A little learning, as one character quotes to another in Fahrenheit 451, is a dangerous thing. So dangerous that no one should be learning at all – at least in the world of the 1953 Ray Bradbury book, adapted for the stage also by Bradbury (in the 1970s) and playing at the Lord Leebrick Theatre through March 24.
In the way of dystopian futures – though perhaps they all seem that way because Bradbury’s story influenced so many later writers – the world of Fahrenheit 451 is circumscribed, narrow, stifling and fairly violent. That violence and oppression come in the form of continuous government monitoring via wired, artificial-intelligence houses that can report whether their inhabitants are sleeping, eating, laughing or enjoying the forbidden – that is, reading books.
The firemen in Fahrenheit 451 don’t put out fires. All news houses are fireproof, so they’re not needed there. Instead, they make fires to burn books and burn knowledge. In Steen V. Mitchell’s clever set (a set whose generous size makes it clear how much the Leebrick needs to get into its new, larger space on Broadway), each house and building has a direct line to an incinerator, and that’s where books go.
Sorry if this is review – probably you know this already; most people seem to have read the book in junior high or high school, at a time when young people really feel the injustices of others controlling their lives and are ready to believe in a better, different world out there beyond the confines of the adults’ damned rules. That’s a good time to read dystopian novels about unfair, capricious authorities; Bradbury’s genius was to make those terrible authoritarian figures into a kind of rebellious teenage hater-of-books state, wherein videos are superb and books are outlawed. I never read it, but I’ve got my chance this year as Eugene and Springfield participate in the National Endowment for the Arts’ many-locality Big Read program – the Eugene Public Library had 100 free copies of the book, which is also pretty inexpensive at any local bookstore.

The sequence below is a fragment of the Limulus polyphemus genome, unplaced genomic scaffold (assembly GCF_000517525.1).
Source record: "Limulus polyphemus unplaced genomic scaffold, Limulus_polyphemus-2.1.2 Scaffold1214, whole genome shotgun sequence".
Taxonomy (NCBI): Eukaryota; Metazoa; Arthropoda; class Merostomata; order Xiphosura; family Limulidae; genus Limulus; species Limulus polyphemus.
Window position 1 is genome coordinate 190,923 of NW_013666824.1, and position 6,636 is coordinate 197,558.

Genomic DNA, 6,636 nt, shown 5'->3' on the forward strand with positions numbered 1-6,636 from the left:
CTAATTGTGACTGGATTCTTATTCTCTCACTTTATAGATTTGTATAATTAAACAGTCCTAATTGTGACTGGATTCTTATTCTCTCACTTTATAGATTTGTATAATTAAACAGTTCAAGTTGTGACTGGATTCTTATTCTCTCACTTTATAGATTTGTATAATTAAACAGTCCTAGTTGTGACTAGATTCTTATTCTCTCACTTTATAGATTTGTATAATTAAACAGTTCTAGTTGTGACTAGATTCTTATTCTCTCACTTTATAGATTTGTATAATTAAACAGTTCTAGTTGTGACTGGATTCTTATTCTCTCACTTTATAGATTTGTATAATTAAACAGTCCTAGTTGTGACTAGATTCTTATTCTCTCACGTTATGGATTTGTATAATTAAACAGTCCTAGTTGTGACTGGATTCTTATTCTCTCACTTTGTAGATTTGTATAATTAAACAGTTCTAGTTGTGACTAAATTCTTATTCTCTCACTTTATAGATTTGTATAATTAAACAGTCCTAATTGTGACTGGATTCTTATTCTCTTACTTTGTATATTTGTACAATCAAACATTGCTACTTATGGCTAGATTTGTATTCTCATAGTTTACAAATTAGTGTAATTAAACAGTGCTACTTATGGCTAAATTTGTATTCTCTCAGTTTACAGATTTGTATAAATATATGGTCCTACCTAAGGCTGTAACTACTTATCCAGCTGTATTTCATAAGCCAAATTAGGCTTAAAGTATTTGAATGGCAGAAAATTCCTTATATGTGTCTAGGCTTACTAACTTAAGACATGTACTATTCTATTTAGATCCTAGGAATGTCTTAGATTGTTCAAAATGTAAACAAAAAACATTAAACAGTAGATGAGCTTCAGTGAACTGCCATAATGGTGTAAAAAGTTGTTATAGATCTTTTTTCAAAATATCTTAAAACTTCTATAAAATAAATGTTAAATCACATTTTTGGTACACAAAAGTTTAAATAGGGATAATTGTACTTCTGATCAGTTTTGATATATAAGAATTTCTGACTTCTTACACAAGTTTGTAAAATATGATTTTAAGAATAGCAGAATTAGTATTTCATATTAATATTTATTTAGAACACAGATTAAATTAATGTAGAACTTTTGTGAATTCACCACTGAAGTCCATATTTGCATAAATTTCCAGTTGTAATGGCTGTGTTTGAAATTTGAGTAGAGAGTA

Back to the play. It’s long, y’all. But somehow (perhaps because Mary at the Leebrick told me the first act was an hour and 10 minutes, and I gulped half a cup of coffee before the play began) I didn’t find the first act boring or tendentious, though it’s not exactly subtle. Part of this is because I usually enjoy watching Cameron Carlisle act, and he’s on stage about 99 percent of the time as fireman Guy Montag. Montag’s not quite sure that he likes his job. Then there is Montag’s muse/ not quite seductress (as I said, Fahrenheit 451 is a little … heavy-handed) Clarisse (Arun Storrs), who feeds him sips of information and ideas that make his job a lot harder to do. And one of the absolute rewards of this production is watching Stanley R. Coleman, who plays fire chief Beatty with a menace and control that keep the wordy script going. I want to see Coleman a lot more. His playing of the cleverly revealed secrets of the fire chief – the war of quotations, especially – sustained the less interesting second act until he left the stage.
Montag looks sickly and withdrawn the entire play; that’s one part of the script, but still, Carlisle could play Montag with a little more vigor as he realizes that his life means nothing, that he’s been propping up a regime that only harms people, never helps them.
Aside from the acting, the star of the play is indubitably Ryan Rusby’s media design. Where I was sitting, I could hear someone, probably stage manager Jacs Bruscato, calling cues just about all night long, and that’s understandable: There’s a video every other second, and the incorporation of LOLcats and other cute animal videos as distractions from serious thought make for a modern update on the 1970s play. (Though what were those weirdly thick tabletphones? Pretty sure iPads would have worked better.)
The part of the play that gets too long, really, is the utopian end. OK, we get it. People memorize books. Oral culture. Also a hippie woods culture with free love, just in case you were wondering. (Not to spoil it – oh, but you’ve read it, haven’t you? Or you’ve read Scott Westerfield’s Uglies or Pretties, or Lauren Oliver’s Delirium, or any of the dystopian city/utopian country novels – I think there’s a paper in here for a scholar of young adult books, just in case anyone wants that idea. Shakespeare’s Green World, continued in dystopian lit.)
In any case, if you grab some coffee either before the play or at intermission, you will probably enjoy this DOOM WARNING play even if you wonder, as I inevitably did, what happened to all of the e-books? Can’t burn those.
Tickets run about $17-$20, and you can get them (if any are left – it’s selling out fast) here.